Cover: Quantifying Potential Cost Avoidance Implications of Outcomes Reported in Behavioral and Social Science Research

Quantifying Potential Cost Avoidance Implications of Outcomes Reported in Behavioral and Social Science Research

Published Feb 22, 2023

by Bruce R. Orvis, Heather Krull, Michael G. Shanley


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Research Questions

  1. How can one translate estimates of the benefit of screeners, interventions, or other factors assessed in behavioral and social science research into potential cost avoidance estimates and other benefits that senior leaders value?
  2. Does the translation suggest that screeners and interventions can reduce costs or the rates of adverse outcomes?

Senior leaders often broadly appreciate the relevance of behavioral and social science research but are not able to readily compare the value of screening tests, interventions, or other factors analyzed in this literature with the benefits of operational programs or of tools to address different sets of outcomes. The research summarized in this report translates changes in outcomes often reported in behavioral and social science research results into potential cost avoidance estimates and other benefits that senior leaders value.

The authors summarize and evaluate a collection of studies addressing specific outcomes in the behavioral and social science literature of interest to military personnel managers: initial training attrition; later first-term attrition; reenlistment; job qualification; recruit market expansion; training effectiveness; recruiting resource costs and productivity; legal incidents; injuries; suicide; and health care costs, utilization, and outcomes. The factors investigated included personality tests and screeners, additional screeners, incentives, compensation, recruiting resource allocation, deployments, telemedicine, distance learning versus classroom training, and other programs and interventions.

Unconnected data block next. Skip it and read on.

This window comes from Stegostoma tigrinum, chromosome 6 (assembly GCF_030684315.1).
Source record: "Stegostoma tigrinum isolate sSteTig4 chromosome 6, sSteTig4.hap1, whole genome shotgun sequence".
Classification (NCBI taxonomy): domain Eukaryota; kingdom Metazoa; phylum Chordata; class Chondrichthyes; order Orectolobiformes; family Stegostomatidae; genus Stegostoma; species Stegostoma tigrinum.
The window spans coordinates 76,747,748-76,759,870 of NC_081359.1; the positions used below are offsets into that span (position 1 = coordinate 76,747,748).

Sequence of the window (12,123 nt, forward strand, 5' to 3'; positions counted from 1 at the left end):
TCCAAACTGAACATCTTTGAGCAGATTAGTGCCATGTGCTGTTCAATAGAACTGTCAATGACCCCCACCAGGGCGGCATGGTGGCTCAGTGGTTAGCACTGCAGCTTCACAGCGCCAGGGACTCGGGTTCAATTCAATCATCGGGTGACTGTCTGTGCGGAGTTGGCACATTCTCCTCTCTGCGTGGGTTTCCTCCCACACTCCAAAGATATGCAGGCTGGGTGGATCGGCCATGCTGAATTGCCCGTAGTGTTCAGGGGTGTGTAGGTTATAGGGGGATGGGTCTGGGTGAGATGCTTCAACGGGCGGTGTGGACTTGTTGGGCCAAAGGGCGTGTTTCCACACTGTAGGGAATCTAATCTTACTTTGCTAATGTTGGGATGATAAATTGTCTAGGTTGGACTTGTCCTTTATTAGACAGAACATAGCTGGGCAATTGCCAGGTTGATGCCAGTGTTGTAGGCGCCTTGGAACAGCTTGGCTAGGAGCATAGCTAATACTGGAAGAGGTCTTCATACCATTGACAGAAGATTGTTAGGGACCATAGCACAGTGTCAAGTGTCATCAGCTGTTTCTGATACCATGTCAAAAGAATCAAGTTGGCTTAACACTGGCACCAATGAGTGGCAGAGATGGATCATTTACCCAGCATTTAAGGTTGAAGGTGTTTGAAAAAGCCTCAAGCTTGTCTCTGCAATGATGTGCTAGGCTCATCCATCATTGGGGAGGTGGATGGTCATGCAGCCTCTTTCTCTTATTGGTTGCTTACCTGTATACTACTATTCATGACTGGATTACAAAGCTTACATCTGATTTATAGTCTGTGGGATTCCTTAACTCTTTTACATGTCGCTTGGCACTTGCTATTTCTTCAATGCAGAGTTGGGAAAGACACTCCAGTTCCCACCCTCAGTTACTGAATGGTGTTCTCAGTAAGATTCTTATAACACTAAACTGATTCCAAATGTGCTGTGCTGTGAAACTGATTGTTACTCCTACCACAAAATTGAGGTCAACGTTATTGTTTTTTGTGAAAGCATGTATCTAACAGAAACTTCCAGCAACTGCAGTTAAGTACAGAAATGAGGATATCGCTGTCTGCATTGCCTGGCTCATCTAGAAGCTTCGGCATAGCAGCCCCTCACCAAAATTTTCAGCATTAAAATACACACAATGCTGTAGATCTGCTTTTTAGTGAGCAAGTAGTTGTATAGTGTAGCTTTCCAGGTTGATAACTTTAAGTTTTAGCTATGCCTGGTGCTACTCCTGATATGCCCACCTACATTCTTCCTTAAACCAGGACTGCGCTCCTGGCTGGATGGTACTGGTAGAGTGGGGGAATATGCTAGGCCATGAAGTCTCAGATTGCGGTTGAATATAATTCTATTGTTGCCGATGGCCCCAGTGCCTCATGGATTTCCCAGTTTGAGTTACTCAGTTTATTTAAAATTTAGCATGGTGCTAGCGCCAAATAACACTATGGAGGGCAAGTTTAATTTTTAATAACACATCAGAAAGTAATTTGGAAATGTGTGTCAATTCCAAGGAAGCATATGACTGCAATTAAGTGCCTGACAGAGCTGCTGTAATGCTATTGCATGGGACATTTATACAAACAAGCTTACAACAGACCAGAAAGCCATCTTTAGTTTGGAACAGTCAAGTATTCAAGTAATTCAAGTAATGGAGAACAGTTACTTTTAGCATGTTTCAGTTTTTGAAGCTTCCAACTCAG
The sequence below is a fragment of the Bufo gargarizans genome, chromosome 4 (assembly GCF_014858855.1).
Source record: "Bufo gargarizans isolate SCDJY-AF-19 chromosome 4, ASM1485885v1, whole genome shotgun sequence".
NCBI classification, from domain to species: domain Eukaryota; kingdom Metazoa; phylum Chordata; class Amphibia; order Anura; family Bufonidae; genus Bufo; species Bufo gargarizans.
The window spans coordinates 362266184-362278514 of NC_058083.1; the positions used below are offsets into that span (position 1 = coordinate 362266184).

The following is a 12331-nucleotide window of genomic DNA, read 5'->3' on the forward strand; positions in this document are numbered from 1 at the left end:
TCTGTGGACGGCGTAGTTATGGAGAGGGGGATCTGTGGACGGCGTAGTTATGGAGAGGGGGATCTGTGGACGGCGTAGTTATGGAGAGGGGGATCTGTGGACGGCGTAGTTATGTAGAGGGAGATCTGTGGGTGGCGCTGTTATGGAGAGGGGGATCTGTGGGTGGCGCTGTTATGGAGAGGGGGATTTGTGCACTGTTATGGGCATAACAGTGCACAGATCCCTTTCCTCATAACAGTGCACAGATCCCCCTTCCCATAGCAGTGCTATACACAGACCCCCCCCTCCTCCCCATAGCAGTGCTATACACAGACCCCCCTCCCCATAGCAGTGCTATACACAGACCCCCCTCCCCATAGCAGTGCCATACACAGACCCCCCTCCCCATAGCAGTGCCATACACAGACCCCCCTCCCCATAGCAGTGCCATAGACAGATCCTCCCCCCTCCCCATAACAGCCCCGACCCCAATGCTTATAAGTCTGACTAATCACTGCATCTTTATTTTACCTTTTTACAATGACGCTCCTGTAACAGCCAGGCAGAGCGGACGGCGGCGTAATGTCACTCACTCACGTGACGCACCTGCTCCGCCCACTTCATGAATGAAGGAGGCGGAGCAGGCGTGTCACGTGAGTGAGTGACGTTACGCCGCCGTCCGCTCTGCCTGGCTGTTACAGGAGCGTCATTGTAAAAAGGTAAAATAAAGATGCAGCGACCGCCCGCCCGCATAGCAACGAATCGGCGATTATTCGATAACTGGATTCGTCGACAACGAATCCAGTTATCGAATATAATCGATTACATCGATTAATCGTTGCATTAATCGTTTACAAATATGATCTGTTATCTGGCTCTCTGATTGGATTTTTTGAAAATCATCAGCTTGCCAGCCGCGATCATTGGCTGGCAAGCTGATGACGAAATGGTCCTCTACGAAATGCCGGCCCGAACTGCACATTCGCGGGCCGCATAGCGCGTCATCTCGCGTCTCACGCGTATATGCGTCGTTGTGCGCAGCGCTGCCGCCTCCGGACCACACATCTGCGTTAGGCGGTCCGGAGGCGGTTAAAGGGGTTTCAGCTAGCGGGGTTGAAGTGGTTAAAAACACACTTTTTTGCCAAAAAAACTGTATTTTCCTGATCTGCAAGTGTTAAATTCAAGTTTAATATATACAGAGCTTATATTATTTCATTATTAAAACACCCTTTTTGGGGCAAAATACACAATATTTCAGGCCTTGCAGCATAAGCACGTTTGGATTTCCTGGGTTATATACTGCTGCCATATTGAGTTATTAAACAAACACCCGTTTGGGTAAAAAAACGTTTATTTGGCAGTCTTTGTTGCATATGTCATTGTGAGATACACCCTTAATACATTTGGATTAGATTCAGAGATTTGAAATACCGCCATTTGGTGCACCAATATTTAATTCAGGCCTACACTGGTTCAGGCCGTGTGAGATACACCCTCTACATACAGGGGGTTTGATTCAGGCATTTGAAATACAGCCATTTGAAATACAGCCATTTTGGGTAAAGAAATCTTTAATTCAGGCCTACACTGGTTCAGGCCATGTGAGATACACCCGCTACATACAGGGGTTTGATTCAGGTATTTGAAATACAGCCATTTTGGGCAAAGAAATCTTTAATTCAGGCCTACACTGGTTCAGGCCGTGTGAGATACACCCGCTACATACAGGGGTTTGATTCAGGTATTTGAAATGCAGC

Key Findings

  • Utility functions can be (and were) developed for the outcomes reported in behavioral and social science studies to translate the research results into estimates of cost avoidance or other desired benefits that senior leaders value.
  • The studies examined in this report provide evidence of the success of various screeners, interventions, and other factors in reducing a wide range of adverse outcomes and potential costs.


  • Ideally, research should report results that can be directly used to estimate the effect of a screener or other intervention on the outcome of interest, such as a complete set of regression-based results or actual results for categorical predictors. Providing such data in the future would help maximize the extent to which such research can be interpreted for and used by policymakers.
  • While many of the studies summarized in this report provided all the data necessary to assess them, others did not. Methods were available in some of these cases that allowed estimation of effects on outcomes, but these methods should be considered a less-preferable backup.

Research conducted by

This research was sponsored by the United States Army and conducted within the RAND Arroyo Center's Personnel, Training, and Health Program.

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